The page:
On my way home from work today, I got slightly annoyed. The taxi that I booked through my taxi app (and paid a higher fee for) got the pickup spot wrong. I saw him speed past me, and figured he mixed up two places that sounded similar. Rushing over to him – a few minutes’ walk – I got into the taxi. After a very brief greeting, I commented that he was supposed to have been somewhere else.
I’m not proud of putting it so bluntly to him; as a communications expert, I’m very aware that anything that remotely resembles an attack will be met with a counterattack.
OK – I’m a communications expert, but I’m also human. I was annoyed.
At first, the taxi driver denied that he had done anything wrong. When I insisted that he should have been somewhere else, he just kept quiet. His response was not ideal, but he’d obviously had some training on how to deal with difficult customers like me.
By the time I arrived home, I was over my frustrations, and I guess the taxi driver was, too (the classical CD he played helped calm us both down). In the end, I got home, taxi uncle had a few more dollars in his pocket, and the misleading pickup address is still in the app, inviting the next interpersonal clash.
As it takes two to tango and, likewise, at least two people to communicate, I spent the rest of the ride reflecting on the effectiveness of the word exchange.
HOW COULD I, AS A CLIENT, HAVE COMMUNICATED MORE EFFECTIVELY?
I could have told him “Uncle (a Singaporean respectful term to address male taxi drivers), there seems to be a mistake in the booking app. I entered an address a block away. Seeing it now, I realise it is easy to confuse it with the place where you were waiting for me. Do you have a way to suggest how your taxi company could correct it?” In other words, I am suggesting a solution and staying clear from personal attacks.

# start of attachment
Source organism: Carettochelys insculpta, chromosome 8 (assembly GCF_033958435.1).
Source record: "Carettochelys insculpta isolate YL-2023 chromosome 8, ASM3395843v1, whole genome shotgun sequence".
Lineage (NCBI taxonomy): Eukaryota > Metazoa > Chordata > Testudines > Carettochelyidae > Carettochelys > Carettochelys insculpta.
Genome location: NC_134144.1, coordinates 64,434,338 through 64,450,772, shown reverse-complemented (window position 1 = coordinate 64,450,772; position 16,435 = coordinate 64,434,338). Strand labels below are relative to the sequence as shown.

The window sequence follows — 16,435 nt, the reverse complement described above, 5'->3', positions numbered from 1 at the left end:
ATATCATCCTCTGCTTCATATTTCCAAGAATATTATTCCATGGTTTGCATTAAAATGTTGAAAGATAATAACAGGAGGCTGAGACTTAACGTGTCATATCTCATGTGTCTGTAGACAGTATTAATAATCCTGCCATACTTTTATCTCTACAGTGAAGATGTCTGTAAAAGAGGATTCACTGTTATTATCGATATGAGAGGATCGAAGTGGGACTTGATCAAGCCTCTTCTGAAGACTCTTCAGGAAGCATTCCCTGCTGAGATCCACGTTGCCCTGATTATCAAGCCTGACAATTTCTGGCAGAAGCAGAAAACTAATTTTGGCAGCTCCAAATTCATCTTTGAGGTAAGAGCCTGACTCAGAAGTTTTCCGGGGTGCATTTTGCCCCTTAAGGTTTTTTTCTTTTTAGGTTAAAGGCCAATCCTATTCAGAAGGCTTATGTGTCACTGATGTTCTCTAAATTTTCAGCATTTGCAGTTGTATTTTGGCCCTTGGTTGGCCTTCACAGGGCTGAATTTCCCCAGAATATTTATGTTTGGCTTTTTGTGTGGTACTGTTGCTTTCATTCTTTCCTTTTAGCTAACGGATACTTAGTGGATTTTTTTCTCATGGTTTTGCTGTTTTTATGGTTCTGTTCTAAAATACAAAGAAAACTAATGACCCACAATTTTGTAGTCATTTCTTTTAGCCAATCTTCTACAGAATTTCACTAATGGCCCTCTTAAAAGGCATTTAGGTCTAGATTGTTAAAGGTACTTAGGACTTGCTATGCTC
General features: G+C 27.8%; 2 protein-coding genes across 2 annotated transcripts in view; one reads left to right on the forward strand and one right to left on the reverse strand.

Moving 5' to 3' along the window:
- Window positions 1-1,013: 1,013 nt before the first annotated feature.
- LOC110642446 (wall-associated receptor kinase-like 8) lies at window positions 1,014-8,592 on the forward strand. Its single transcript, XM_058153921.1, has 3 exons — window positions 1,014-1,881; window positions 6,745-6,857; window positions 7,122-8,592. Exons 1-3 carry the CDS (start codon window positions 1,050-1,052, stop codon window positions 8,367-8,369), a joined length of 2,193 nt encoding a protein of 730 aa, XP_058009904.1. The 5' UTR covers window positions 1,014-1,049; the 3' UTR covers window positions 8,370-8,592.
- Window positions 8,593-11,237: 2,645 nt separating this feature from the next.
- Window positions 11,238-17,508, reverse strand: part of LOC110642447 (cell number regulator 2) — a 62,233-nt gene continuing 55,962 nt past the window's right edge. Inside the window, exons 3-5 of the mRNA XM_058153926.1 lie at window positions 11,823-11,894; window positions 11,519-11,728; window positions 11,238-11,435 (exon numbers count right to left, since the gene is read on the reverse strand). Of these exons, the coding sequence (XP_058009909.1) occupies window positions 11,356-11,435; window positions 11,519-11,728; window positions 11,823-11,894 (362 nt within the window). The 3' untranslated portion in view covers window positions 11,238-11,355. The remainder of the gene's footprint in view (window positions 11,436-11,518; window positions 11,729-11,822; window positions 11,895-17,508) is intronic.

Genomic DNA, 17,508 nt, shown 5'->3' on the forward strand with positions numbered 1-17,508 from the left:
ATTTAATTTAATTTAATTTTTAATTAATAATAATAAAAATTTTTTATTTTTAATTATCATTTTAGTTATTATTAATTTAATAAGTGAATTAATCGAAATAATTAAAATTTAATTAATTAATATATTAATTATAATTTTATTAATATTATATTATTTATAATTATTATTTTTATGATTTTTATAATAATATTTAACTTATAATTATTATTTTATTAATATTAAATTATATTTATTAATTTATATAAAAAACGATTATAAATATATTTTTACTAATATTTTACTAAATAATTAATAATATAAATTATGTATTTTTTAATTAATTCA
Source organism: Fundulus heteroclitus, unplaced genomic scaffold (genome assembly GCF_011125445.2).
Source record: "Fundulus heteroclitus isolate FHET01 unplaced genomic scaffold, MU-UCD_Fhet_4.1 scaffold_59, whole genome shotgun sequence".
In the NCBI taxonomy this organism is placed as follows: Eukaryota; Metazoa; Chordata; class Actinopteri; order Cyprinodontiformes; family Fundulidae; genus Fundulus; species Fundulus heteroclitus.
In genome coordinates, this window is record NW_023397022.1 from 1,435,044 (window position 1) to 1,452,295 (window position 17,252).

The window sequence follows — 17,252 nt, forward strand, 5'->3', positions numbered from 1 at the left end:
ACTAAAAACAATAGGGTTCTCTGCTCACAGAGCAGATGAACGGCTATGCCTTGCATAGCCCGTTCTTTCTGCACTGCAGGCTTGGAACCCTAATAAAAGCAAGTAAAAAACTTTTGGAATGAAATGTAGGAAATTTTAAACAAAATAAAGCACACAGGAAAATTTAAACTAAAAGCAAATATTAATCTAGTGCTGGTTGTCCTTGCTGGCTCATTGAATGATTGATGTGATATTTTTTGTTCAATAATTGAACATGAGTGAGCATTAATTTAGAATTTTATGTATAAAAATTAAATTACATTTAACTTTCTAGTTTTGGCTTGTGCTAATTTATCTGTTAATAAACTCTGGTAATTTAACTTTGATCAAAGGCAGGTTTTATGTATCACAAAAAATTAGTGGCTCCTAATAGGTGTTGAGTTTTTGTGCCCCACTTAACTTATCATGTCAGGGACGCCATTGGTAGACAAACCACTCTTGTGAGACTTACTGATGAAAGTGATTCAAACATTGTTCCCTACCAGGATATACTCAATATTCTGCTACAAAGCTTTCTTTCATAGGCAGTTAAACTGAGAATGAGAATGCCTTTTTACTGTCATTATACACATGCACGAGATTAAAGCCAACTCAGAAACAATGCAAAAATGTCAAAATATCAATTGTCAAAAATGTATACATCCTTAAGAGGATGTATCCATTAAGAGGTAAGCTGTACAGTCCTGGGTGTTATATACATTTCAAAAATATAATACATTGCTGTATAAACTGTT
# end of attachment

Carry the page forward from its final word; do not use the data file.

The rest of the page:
After promising myself that in future, I will try harder to communicate with an effective outcome in mind, I went through different scenarios of more, or less, effective ways of communicating with annoyed clients.
1. WE CAN TURN OUR CLIENTS FROM UPSET TO ANGRY
When clients tell us that something’s wrong, we insist on being right.
It doesn’t matter whether you’re actually right or wrong, reacting to an attack with a counterattack will make clients turn their backs on you. Long-winded arguments, or repeating your point several times, are surefire ways of winding your clients up the wrong way.
2. WE CAN TREAT OUR CLIENTS INDIFFERENTLY
When clients tell us that something’s wrong, we can choose to ignore it and let them talk till they’re done.
Use the principle that they need to let off steam, and put on classical music, like my taxi uncle did, in the hope that they’ll calm down a bit.
3. WE CAN MAKE OUR CLIENTS LOVE US
When clients complain, we can enter into a solution-focussed conversation.
When clients tell you that something’s wrong, turn it into an opportunity to deliver even better solutions.
THERE ARE THREE STEPS TO ACHIEVE THIS:
- Seek to understand – Ask questions such as, “Excuse me ma’am, can you explain to me what happened?” Even though upset, I would have calmed down and told taxi uncle.
- Assist in reducing frustrations – This one is so easy, and yet, most of us don’t do it. Show empathy with your client’s emotions. For instance, “You must have been a bit annoyed, seeing me speed by”. Spot on. Wow, uncle understands me!
- And, of course, deliver a solution – You now understand the issues and your client knows that you have empathy. This is an excellent opportunity to turn your client into a raving fan by solving the problem.
It’s not about the customer being king, or about them being right. Rather, it’s about listening to understand where the pain points are, empathising with your clients, and delivering the solutions they need.
This article was first featured in the Huffington Post.